Prostate infection (Prostatitis)

Yellow or yellowish-green sperm can be caused by a prostate infection. This happens when bacteria from your urinary tract gets into your prostate gland.

Other symptoms may include:

  • difficulty peeing
  • pain when peeing
  • feeling the need to pee often
  • lower abdominal pain
  • pain near your rectum
  • pain during ejaculation
  • feeling exhausted
  • fever
  • chills

See your doctor if you suspect prostatitis.

Diet and substance use

Eating foods that contain yellow dyes can turn your semen yellow. Foods high in substances like sulfur, such as onions and garlic, may also have an effect.

Drinking alcohol or using marijuana may also result in a yellowish tinge.

A pink or red tinge is usually a sign of fresh blood. A brownish or orange tinge is typically a sign of older bloodshed. Blood may turn this color after it has been exposed to oxygen.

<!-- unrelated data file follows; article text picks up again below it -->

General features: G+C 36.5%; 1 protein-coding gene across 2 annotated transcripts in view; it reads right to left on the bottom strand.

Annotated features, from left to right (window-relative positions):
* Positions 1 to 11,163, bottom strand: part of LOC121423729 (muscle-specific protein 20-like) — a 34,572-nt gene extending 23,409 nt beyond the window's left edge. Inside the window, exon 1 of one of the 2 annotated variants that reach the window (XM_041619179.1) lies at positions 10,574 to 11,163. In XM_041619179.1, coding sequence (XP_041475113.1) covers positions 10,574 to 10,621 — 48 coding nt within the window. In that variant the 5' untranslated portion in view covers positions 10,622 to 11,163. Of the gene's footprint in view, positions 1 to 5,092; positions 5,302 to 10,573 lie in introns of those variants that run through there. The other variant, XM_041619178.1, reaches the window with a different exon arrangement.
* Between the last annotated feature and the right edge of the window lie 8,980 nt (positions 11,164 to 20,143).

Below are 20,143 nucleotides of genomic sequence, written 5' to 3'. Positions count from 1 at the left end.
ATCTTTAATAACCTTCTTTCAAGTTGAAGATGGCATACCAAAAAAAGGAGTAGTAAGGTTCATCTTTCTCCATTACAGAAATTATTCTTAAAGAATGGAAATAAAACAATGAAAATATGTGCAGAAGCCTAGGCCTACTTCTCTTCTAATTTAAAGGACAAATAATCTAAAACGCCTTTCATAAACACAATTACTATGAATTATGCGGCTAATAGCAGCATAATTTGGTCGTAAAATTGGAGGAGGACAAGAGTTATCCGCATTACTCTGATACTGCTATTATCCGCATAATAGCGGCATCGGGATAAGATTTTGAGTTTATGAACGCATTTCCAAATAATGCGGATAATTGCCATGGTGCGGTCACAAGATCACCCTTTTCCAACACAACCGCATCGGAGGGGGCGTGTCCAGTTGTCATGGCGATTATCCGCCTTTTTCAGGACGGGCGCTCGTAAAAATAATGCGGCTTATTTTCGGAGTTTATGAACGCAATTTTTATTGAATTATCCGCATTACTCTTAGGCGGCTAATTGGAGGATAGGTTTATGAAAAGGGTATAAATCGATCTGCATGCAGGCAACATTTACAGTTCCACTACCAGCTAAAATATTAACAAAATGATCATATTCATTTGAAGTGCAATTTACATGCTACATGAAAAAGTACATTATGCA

Bloody semen is known as hematospermia, which is usually associated with:

Prostate biopsy or surgery

A biopsy is done when your doctor takes a tissue sample from your prostate gland.

This involves cutting the tissue, which may introduce blood into your urinary tract or ejaculatory ducts.

Surgery can also cause blood to leak into the area.

Blood can also mix with substances in the prostate that are produced when you ejaculate. These can cause your semen to turn reddish, pinkish, or brownish.

High blood pressure

High blood pressure (hypertension) can cause blood to appear in your semen, especially if it’s not being treated.

In some cases, you may not experience any other symptoms.

If symptoms are present, you may also experience:

  • shortness of breath
  • bloody nose
  • headaches

STDs

STDs like herpes, chlamydia, and gonorrhea can cause blood to appear in your semen.

Other symptoms of these STDs can include:

  • pain or burning while peeing
  • pain or swelling in your testicles
  • unusual yellow or colored discharge from your penis
  • itchy, irritating, or painful rash

Prostate infection (Prostatitis)

If left untreated, prostatitis can also cause bloody semen.

Other symptoms may include:

  • difficulty peeing
  • pain when peeing
  • feeling the need to pee often
  • lower abdominal pain
  • pain near your rectum
  • pain during ejaculation
  • feeling exhausted
  • fever
  • chills

Vigorous sex or masturbation

In some cases, frequent ejaculation can cause blood to appear in your semen.